Profile Image for Daniel L..
249 reviews11 followers
September 9, 2014
For Somebody Somewhere, "Autism Is Not Me"

As we learned from Donna Williams’s first memoir, Nobody Nowhere, there is no typical person with autism; yet, like many people on the spectrum, Donna Williams was distant from the world. That was her world. Donna, a gifted writer, sought to reconcile her world with the world around her. In her first book, Donna felt compelled to “Run and hide, to the corners of your mind, alone/Like a nobody, nowhere.” In looking back, Donna said:

On the edge I ask myself, what will I lose,
To have lived in the depths of “well below zero,”
I grasped the tools to climb out,
And scream loudly to the world.
That with all I was, it wasn’t fair enough
That I stayed there: a nobody nowhere.

Now, Donna found herself in a position to “pick up the pieces… to build a somewhere out of a nowhere and a somebody out of a nobody.” She may be building castles in the air, but she has come to a point in her life to make them real,” of building bridges between the dream to fly and the being able to do so. It is the story of somebody somewhere.”

For Donna, starting her second book was the hardest part; she had just revealed her personal details in Nobody Nowhere, of which the edited but not yet published manuscript lay in envelope in her den. Donna spoke of “her world”; was she yet ready to enter “the world”? Much has been said about labels. For Donna, the label of “autism” was the way in which she could understand herself; with that knowledge, she had to embark on the perilous journey of understanding others and the world around her. Yet, while Donna accepted this label and what it meant, she refused to let it define her.

For the first 40 or so pages, Donna revisited various episodes of her childhood and adolescence in a manner resembling somebody flipping through the many channels on a TV. Upon discussing her relationship with her therapist, Dr. Marek, she was able to relate how he helped her “understand more and more bits puzzle,” though many things came to her mind, especially as she related them in her first book. Then began the tumultuous relationship with her father and his girlfriend. For much of her early life, Donna tried to define what her “successes” were as a “high-functioning” person with autism, “but on automatic pilot in a state of self-denial and a step away from consciousness and awareness, “I” was sometimes so normal it was chillingly abnormal.” And this denial was for a long time the best compromise for Donna, but one that carried too high a price, as it was no longer a worthy exchange for “to live.” It was time for her to return to her native Australia; fortunately, she had a job and an apartment lined up, as well as her therapist, Dr. Marek. It is through her correspondence she was able to relate her progress in finding her way to being somebody somewhere.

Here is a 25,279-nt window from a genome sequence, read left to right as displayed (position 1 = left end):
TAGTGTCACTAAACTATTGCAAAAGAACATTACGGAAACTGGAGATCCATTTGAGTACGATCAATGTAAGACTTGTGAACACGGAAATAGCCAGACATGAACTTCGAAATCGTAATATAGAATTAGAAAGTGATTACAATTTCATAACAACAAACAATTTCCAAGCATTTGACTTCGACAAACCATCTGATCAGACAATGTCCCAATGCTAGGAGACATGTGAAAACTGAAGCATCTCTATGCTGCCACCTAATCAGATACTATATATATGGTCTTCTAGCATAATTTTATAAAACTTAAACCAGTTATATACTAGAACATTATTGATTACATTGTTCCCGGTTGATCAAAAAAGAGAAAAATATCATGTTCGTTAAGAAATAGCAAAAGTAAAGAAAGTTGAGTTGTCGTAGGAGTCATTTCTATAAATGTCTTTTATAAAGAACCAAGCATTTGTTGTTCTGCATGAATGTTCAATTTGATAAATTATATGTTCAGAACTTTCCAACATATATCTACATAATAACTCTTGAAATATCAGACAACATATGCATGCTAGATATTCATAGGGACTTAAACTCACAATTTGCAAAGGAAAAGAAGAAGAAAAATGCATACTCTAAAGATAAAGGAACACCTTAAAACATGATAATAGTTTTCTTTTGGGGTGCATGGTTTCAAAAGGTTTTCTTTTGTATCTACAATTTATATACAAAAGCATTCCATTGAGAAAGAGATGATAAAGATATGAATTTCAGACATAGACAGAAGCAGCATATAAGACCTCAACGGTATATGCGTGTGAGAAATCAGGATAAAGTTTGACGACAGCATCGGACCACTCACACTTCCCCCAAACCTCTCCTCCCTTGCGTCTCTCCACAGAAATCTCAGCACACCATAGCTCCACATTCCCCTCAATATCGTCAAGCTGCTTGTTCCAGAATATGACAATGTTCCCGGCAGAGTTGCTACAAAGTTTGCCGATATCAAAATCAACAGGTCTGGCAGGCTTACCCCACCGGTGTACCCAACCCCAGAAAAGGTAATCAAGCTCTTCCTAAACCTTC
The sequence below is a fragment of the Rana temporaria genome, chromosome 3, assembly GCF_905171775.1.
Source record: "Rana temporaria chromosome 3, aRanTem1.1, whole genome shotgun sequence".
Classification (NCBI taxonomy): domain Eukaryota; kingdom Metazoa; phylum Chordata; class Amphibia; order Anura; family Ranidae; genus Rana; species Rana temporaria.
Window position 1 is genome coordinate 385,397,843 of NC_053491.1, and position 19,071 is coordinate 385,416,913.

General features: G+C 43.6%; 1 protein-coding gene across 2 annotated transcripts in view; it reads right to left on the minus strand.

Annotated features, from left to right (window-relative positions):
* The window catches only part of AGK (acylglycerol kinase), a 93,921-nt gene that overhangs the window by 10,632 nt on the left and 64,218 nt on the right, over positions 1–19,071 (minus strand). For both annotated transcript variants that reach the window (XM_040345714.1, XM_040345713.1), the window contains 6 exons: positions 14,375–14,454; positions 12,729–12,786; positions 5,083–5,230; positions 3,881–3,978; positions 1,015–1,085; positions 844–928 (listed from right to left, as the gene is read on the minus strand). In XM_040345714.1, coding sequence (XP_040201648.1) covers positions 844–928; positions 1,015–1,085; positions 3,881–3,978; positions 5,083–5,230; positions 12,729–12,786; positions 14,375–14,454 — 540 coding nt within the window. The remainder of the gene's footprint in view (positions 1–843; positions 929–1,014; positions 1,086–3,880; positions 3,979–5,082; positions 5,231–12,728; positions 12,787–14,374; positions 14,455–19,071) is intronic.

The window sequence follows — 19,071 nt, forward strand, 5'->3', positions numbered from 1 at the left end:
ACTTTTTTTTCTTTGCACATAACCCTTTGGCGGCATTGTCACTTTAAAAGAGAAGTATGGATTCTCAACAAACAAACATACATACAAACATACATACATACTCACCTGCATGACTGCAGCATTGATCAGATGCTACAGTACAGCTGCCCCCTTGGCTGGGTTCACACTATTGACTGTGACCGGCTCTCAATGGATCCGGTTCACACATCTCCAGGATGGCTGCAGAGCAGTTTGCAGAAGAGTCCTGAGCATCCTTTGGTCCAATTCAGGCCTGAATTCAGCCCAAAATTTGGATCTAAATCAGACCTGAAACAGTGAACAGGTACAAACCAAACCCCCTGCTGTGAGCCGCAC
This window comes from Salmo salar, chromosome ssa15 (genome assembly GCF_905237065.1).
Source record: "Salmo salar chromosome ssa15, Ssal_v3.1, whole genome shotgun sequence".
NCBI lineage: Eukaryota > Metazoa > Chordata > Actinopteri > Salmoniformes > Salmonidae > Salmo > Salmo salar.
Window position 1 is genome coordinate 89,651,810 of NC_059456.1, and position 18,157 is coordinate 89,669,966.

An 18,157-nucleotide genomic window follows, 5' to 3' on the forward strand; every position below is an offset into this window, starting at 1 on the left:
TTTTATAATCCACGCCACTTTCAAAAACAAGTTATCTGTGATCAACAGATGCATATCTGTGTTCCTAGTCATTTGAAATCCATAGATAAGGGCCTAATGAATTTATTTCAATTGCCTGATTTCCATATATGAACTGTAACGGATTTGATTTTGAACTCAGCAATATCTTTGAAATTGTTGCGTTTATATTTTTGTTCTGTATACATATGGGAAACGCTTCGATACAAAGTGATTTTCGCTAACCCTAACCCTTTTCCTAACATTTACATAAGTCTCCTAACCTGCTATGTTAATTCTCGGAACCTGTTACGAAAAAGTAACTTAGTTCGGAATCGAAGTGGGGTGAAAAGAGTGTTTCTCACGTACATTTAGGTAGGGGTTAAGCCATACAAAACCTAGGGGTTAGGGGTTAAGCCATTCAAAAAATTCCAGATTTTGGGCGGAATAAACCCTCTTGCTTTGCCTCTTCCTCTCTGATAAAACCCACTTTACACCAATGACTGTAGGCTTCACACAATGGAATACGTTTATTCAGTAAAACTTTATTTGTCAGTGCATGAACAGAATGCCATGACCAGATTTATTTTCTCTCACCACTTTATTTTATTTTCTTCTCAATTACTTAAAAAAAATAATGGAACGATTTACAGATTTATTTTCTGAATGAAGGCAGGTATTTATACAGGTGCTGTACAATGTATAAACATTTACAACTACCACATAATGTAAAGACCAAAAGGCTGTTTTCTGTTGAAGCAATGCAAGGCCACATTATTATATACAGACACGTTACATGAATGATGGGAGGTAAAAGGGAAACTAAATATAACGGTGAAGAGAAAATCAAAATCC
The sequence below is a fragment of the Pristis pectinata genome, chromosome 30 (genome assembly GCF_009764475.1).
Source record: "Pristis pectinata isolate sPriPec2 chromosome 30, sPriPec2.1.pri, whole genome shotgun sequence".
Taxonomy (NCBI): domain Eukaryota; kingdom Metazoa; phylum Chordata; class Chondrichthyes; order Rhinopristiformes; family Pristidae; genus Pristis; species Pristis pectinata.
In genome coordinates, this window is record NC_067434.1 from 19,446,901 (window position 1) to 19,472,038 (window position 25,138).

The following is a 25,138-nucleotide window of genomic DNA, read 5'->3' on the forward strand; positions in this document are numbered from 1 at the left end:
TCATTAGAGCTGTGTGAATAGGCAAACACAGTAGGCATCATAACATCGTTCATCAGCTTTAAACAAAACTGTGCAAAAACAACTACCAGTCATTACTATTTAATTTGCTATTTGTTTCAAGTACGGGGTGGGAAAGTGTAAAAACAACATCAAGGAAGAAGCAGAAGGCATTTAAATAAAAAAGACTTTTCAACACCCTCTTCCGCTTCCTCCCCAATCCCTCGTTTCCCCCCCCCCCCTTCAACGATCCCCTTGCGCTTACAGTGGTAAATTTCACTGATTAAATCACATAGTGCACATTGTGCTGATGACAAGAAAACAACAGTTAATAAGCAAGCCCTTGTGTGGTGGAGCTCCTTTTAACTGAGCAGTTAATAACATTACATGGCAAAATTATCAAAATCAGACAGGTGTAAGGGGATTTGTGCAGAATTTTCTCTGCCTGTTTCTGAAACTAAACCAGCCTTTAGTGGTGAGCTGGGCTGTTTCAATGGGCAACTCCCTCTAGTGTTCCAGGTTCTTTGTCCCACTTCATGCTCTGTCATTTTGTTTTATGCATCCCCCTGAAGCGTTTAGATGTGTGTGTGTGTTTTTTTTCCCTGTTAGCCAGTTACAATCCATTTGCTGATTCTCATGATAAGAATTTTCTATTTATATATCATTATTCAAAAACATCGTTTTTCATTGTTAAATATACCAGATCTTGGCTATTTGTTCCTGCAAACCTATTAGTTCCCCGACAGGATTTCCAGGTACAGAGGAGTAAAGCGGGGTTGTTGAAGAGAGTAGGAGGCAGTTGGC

For Donna, an important step was understanding emotions, both her own and those of others around her. Of these, the most perplexing and most difficult to comprehend was anger. Again, Donna had to understand the meaning of anger in others, as well as her own anger. For Donna, this was a learning process, and a challenging one, at that. From her landlord, Donna had to learn other emotions, including a definition of closeness very different from her little world inside. That meant that Donna also had to learn to understand what other people were feeling and thinking. At least there was Dr. Marek to help her understand these new concepts. And another part of Donna’s journey came through by confronting all she had confided in Nobody Nowhere through public interviews and press conferences. Her book tour took her around the world; in the UK and elsewhere, Donna had the opportunity to meet other people with autism, culminating with a relationship with a man named Ian. Both had come so far. “Autism is not me.”